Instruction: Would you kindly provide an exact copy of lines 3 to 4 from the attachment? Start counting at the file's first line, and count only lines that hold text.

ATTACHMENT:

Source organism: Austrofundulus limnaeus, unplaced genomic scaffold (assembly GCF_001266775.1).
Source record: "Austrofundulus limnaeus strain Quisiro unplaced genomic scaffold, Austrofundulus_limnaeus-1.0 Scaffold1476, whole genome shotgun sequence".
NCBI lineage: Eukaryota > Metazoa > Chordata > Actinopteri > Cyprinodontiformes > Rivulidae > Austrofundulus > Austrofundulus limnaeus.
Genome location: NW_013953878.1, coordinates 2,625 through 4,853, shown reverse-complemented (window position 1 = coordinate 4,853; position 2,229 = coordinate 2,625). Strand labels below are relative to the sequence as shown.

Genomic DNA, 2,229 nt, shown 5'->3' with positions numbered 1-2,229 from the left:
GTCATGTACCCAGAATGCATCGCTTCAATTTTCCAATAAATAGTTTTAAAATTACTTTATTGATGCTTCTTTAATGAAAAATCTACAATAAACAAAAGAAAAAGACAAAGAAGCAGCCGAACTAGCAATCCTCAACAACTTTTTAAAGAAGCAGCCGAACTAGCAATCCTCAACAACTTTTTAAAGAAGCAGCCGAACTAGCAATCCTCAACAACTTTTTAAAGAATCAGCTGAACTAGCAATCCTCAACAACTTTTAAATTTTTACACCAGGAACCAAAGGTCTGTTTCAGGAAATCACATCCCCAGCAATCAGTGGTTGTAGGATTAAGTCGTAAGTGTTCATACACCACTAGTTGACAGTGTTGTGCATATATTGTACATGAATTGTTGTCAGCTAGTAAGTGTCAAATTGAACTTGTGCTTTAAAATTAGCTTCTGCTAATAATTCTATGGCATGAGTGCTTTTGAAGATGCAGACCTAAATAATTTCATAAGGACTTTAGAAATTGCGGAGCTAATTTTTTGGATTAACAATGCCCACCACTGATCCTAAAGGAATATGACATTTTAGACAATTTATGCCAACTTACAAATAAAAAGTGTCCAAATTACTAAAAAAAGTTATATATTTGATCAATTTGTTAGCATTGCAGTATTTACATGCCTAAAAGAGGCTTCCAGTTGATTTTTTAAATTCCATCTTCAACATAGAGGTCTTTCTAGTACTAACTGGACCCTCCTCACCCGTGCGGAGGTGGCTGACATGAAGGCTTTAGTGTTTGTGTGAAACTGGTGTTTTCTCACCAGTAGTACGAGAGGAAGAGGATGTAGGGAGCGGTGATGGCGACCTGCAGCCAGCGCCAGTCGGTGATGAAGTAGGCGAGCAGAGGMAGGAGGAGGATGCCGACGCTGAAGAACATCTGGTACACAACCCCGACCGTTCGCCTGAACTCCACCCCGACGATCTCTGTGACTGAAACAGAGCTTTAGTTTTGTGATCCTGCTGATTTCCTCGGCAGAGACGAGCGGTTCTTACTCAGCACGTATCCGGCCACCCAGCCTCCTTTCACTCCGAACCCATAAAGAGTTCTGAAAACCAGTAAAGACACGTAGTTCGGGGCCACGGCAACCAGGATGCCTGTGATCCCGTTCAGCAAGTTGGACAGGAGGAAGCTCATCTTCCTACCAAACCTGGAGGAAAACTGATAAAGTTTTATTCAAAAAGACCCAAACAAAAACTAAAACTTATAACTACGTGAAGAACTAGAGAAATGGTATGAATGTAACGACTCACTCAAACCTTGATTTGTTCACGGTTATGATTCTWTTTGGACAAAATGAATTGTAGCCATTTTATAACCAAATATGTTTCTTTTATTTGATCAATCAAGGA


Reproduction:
NCBI lineage: Eukaryota > Metazoa > Chordata > Actinopteri > Cyprinodontiformes > Rivulidae > Austrofundulus > Austrofundulus limnaeus.
Genome location: NW_013953878.1, coordinates 2,625 through 4,853, shown reverse-complemented (window position 1 = coordinate 4,853; position 2,229 = coordinate 2,625). Strand labels below are relative to the sequence as shown.